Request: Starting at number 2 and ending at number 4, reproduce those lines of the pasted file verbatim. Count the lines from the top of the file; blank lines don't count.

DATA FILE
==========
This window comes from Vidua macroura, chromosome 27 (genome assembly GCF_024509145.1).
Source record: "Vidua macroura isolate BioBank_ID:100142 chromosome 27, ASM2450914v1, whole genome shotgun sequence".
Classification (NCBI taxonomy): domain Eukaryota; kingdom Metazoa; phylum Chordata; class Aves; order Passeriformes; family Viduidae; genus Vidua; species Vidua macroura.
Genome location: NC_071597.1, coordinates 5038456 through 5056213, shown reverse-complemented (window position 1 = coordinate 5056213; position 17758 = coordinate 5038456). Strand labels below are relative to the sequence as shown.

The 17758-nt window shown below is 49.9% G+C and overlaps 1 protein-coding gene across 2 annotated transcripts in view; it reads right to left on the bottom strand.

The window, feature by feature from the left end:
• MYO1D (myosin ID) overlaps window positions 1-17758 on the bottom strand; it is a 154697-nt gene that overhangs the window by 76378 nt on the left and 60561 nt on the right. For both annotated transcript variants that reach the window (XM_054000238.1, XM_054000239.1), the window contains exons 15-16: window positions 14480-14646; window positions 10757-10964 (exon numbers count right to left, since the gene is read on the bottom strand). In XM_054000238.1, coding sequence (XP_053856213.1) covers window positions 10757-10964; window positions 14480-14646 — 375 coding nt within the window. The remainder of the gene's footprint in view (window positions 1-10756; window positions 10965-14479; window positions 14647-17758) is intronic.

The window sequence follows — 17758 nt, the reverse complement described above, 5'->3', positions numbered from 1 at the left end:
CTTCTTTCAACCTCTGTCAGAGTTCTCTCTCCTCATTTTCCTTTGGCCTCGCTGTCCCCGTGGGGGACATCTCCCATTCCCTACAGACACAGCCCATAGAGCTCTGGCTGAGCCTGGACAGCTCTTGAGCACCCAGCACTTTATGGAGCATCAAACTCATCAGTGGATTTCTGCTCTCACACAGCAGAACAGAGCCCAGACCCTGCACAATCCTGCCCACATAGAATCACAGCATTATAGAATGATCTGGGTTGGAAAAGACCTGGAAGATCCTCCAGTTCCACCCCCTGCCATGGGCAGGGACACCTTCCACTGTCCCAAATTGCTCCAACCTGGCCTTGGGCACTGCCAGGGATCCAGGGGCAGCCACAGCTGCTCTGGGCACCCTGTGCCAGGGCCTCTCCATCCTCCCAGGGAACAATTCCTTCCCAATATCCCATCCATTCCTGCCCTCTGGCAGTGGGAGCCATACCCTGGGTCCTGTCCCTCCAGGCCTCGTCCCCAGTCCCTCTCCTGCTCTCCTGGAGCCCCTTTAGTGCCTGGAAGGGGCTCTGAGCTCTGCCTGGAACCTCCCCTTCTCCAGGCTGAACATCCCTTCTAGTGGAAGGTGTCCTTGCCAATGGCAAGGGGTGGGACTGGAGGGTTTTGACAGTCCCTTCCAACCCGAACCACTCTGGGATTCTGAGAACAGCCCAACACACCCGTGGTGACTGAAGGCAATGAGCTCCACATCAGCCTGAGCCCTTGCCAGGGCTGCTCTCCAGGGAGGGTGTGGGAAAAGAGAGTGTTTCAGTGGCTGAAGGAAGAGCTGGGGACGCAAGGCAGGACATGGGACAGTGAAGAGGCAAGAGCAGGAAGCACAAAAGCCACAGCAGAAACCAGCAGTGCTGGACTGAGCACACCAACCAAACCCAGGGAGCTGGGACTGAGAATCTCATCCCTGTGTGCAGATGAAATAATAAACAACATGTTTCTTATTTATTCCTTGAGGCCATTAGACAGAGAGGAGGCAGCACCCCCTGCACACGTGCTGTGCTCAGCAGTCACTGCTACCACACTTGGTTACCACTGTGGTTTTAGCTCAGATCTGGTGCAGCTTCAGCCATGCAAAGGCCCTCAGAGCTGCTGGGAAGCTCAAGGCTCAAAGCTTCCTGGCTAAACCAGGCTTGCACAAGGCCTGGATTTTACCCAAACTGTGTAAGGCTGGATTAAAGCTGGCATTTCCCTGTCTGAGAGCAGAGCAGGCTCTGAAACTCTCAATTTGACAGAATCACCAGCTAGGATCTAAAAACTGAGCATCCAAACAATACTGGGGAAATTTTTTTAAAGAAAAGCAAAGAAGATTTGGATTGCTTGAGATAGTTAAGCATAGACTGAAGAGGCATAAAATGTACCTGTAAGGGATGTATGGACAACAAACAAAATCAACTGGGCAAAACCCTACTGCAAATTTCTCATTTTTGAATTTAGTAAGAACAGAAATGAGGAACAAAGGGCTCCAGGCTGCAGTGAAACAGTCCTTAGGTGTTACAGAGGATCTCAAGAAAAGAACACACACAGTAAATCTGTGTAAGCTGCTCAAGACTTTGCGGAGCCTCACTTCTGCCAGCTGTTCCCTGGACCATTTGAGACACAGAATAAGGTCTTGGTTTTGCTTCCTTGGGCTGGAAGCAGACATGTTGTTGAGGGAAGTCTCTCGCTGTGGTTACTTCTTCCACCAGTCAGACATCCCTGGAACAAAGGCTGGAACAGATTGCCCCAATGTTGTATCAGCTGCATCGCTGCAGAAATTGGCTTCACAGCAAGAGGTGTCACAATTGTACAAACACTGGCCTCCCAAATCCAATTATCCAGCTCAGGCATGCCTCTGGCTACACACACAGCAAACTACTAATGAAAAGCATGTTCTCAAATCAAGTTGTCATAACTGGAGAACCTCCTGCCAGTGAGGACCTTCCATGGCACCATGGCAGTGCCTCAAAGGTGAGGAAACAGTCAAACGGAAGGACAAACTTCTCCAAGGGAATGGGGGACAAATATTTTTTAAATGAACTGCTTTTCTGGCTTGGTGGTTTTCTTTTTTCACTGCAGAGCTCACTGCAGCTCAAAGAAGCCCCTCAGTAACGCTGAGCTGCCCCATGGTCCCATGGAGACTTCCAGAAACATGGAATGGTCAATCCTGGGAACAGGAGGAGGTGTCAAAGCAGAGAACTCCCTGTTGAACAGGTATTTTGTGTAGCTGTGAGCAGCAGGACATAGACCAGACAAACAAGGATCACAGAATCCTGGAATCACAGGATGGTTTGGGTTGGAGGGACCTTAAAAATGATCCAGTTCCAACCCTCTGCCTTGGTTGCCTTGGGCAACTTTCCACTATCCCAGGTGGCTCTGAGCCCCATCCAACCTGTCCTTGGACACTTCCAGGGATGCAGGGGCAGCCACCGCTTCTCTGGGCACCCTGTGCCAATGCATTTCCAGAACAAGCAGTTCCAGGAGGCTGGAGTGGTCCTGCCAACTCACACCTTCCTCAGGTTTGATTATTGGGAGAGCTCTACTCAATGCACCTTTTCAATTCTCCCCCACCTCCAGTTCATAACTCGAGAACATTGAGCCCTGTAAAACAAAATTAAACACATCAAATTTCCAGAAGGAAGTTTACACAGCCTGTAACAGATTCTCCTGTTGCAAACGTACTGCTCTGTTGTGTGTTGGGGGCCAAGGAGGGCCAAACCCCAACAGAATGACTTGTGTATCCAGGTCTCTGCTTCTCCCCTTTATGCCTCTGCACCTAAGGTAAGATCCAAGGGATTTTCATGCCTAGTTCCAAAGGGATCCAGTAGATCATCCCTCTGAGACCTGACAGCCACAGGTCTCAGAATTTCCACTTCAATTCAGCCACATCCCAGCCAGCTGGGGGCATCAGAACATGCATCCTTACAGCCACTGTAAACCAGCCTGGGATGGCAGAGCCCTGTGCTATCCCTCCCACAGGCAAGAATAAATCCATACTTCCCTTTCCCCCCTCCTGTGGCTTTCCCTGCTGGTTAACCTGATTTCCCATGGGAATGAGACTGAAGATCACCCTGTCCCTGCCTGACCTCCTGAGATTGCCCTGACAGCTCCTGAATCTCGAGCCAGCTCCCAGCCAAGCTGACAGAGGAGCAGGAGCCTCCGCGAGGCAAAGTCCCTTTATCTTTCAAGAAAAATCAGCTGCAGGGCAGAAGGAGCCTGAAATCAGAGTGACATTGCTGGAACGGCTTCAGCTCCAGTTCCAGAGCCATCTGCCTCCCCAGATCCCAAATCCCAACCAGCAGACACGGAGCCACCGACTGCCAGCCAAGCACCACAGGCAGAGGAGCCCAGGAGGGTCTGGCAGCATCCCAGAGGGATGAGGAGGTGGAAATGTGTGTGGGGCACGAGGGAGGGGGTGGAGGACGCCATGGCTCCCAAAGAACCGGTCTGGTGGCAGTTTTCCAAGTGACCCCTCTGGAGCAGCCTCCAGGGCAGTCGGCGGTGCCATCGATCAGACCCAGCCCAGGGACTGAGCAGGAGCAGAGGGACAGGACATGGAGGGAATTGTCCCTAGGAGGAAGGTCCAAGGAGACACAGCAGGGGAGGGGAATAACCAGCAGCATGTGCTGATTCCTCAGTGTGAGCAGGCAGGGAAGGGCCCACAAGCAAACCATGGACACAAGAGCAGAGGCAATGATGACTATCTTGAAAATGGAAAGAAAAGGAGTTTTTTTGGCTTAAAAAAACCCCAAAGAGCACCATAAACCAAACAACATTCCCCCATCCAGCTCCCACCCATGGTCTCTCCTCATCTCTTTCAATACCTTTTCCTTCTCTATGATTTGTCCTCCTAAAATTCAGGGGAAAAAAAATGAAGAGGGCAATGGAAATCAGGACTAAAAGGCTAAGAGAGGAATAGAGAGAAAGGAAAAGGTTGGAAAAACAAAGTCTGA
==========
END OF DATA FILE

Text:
Source record: "Vidua macroura isolate BioBank_ID:100142 chromosome 27, ASM2450914v1, whole genome shotgun sequence".
Classification (NCBI taxonomy): domain Eukaryota; kingdom Metazoa; phylum Chordata; class Aves; order Passeriformes; family Viduidae; genus Vidua; species Vidua macroura.
Genome location: NC_071597.1, coordinates 5038456 through 5056213, shown reverse-complemented (window position 1 = coordinate 5056213; position 17758 = coordinate 5038456). Strand labels below are relative to the sequence as shown.